cover image The Impatient

The Impatient

Djaili Amadou Amal, trans. from the French by Emma Ramadan. HarperVia, $26.99 (176p) ISBN 978-0-06-314162-9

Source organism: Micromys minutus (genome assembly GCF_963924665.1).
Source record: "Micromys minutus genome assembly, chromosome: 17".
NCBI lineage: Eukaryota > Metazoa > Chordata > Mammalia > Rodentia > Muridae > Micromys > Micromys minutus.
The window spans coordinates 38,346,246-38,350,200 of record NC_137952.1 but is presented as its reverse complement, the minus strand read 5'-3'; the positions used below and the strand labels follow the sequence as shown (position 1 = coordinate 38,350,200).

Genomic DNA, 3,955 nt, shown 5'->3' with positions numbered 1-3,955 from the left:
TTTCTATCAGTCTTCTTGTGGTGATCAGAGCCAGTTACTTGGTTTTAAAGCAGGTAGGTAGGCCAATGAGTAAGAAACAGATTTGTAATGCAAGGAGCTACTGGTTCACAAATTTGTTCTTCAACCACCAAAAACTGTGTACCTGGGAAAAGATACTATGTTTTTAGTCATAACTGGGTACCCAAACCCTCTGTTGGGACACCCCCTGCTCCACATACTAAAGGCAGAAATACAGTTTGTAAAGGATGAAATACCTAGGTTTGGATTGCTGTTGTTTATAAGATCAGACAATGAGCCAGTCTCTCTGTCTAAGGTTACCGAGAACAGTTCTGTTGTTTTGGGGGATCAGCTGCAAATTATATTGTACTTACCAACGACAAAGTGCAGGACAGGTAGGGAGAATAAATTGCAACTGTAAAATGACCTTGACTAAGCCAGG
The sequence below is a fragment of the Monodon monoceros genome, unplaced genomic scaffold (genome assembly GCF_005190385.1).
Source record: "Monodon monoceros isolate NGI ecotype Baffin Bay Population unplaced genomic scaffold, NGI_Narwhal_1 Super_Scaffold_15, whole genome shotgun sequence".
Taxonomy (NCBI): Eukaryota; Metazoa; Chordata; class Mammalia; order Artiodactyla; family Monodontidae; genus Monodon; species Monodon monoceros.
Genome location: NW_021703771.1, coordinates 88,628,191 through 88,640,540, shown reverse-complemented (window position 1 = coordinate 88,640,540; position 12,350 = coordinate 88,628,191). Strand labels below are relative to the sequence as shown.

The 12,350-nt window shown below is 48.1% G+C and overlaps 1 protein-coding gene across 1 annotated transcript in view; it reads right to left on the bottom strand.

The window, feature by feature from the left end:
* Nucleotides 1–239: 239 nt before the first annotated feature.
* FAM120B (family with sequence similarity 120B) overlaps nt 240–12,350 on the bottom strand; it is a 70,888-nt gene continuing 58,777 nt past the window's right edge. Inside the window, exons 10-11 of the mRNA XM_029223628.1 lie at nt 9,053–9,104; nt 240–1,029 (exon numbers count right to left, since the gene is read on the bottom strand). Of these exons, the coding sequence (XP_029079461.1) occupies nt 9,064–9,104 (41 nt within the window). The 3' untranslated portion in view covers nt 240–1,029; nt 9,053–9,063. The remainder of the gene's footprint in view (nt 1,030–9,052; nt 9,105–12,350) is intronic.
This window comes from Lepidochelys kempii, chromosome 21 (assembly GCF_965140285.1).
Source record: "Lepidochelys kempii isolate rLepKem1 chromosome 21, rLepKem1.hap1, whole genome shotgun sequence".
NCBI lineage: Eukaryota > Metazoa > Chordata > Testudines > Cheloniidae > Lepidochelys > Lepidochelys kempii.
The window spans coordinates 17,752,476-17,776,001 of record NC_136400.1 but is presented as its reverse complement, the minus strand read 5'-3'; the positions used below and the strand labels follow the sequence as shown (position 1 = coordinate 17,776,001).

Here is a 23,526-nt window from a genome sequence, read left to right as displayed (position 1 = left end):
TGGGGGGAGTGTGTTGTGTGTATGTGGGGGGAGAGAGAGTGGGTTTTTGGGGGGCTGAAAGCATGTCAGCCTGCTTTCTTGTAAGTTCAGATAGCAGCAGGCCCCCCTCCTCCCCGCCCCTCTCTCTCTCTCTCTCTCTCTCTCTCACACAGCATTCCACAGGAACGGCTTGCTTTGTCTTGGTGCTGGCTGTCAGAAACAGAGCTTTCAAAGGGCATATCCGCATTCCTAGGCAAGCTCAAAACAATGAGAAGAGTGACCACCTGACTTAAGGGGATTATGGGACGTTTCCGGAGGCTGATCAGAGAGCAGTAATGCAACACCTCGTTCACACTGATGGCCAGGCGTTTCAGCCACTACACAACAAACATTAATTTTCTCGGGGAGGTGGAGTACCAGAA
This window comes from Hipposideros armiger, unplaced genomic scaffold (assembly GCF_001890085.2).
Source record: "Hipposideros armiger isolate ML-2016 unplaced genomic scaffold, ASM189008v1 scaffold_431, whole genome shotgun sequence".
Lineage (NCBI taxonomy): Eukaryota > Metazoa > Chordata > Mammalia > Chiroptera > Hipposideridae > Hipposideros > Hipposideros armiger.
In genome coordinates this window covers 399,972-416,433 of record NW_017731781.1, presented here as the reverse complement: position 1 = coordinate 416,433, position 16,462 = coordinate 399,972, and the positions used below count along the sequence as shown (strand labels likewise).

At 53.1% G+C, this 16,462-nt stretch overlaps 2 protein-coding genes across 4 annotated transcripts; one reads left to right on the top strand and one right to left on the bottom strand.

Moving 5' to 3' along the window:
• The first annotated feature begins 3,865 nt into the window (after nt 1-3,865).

Cameroonian writer Amal’s English-language debut follows the fates of three women who are forced into polygamy as teenage girls. Ramla, at 17, longs to break out of her insular compound in northern Cameroon to attend university and become a pharmacist. Films from the West and Bollywood help embolden her, and she plans to marry her brother’s best friend, who would allow her to continue her studies, but she’s betrothed against her will to Alhadji Issa, an older politician who supports her male family members’ interests. Ramla’s older sister Hindou is made to marry an alcoholic man who beats and rapes her, and Amal implies he may take other wives as well. After Ramla’s marriage to Alhadji, she faces further hardships from Alhadji’s first wife of 20 years, Safira, who sabotages Ramla out of fear. Once Safira realizes she’s gone too far, she and Ramla talk candidly for the first time about their situation. Though the two women’s interaction offers glimmers of hope, for the most part Amal unleashes a relentless litany of the horrors that the women face in marriage, as the women’s relatives blame them for their husbands’ poor tempers and unfaithfulness. The story feels incomplete, as it concentrates almost exclusively on the women’s troubles without further developing the characters. This provides a stark and unflinching view of an oppressive culture, though as fiction it falls short. (Oct.)